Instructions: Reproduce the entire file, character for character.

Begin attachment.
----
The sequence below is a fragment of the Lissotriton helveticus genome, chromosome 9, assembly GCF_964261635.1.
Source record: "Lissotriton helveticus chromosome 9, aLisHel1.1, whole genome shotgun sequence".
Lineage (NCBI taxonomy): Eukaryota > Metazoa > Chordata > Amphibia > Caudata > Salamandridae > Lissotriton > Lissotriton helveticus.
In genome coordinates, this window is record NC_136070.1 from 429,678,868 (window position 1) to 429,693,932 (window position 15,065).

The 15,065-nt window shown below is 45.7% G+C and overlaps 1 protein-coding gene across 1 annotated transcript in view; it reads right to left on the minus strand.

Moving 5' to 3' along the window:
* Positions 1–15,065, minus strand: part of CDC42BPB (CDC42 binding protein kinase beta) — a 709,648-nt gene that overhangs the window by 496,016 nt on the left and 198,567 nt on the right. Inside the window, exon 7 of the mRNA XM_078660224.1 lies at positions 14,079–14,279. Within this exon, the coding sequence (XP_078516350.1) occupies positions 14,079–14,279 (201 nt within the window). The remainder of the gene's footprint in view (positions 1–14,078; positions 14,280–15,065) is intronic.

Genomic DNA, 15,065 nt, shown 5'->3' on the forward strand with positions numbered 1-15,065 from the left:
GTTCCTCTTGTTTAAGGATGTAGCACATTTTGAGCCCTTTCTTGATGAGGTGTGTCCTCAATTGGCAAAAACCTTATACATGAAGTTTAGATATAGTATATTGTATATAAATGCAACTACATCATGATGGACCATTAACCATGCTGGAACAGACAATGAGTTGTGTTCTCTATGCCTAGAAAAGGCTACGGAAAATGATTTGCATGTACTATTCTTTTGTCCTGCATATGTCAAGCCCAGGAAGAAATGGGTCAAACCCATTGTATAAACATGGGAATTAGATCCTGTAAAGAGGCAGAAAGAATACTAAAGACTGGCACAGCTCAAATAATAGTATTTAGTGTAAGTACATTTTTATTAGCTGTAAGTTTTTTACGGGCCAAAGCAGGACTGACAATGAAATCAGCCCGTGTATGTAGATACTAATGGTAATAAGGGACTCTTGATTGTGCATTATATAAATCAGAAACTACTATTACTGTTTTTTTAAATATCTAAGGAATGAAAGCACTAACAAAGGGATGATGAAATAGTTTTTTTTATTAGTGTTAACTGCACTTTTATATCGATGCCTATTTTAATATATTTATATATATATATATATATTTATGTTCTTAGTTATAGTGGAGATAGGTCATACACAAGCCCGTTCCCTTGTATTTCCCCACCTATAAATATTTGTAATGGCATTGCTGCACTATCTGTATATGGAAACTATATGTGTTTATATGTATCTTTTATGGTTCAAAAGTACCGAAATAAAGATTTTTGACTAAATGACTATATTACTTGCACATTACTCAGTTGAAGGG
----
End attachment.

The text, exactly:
The sequence below is a fragment of the Lissotriton helveticus genome, chromosome 9, assembly GCF_964261635.1.
Source record: "Lissotriton helveticus chromosome 9, aLisHel1.1, whole genome shotgun sequence".
Lineage (NCBI taxonomy): Eukaryota > Metazoa > Chordata > Amphibia > Caudata > Salamandridae > Lissotriton > Lissotriton helveticus.
In genome coordinates, this window is record NC_136070.1 from 429,678,868 (window position 1) to 429,693,932 (window position 15,065).

The 15,065-nt window shown below is 45.7% G+C and overlaps 1 protein-coding gene across 1 annotated transcript in view; it reads right to left on the minus strand.

Moving 5' to 3' along the window:
* Positions 1–15,065, minus strand: part of CDC42BPB (CDC42 binding protein kinase beta) — a 709,648-nt gene that overhangs the window by 496,016 nt on the left and 198,567 nt on the right. Inside the window, exon 7 of the mRNA XM_078660224.1 lies at positions 14,079–14,279. Within this exon, the coding sequence (XP_078516350.1) occupies positions 14,079–14,279 (201 nt within the window). The remainder of the gene's footprint in view (positions 1–14,078; positions 14,280–15,065) is intronic.

Genomic DNA, 15,065 nt, shown 5'->3' on the forward strand with positions numbered 1-15,065 from the left:
GTTCCTCTTGTTTAAGGATGTAGCACATTTTGAGCCCTTTCTTGATGAGGTGTGTCCTCAATTGGCAAAAACCTTATACATGAAGTTTAGATATAGTATATTGTATATAAATGCAACTACATCATGATGGACCATTAACCATGCTGGAACAGACAATGAGTTGTGTTCTCTATGCCTAGAAAAGGCTACGGAAAATGATTTGCATGTACTATTCTTTTGTCCTGCATATGTCAAGCCCAGGAAGAAATGGGTCAAACCCATTGTATAAACATGGGAATTAGATCCTGTAAAGAGGCAGAAAGAATACTAAAGACTGGCACAGCTCAAATAATAGTATTTAGTGTAAGTACATTTTTATTAGCTGTAAGTTTTTTACGGGCCAAAGCAGGACTGACAATGAAATCAGCCCGTGTATGTAGATACTAATGGTAATAAGGGACTCTTGATTGTGCATTATATAAATCAGAAACTACTATTACTGTTTTTTTAAATATCTAAGGAATGAAAGCACTAACAAAGGGATGATGAAATAGTTTTTTTTATTAGTGTTAACTGCACTTTTATATCGATGCCTATTTTAATATATTTATATATATATATATATATTTATGTTCTTAGTTATAGTGGAGATAGGTCATACACAAGCCCGTTCCCTTGTATTTCCCCACCTATAAATATTTGTAATGGCATTGCTGCACTATCTGTATATGGAAACTATATGTGTTTATATGTATCTTTTATGGTTCAAAAGTACCGAAATAAAGATTTTTGACTAAATGACTATATTACTTGCACATTACTCAGTTGAAGGG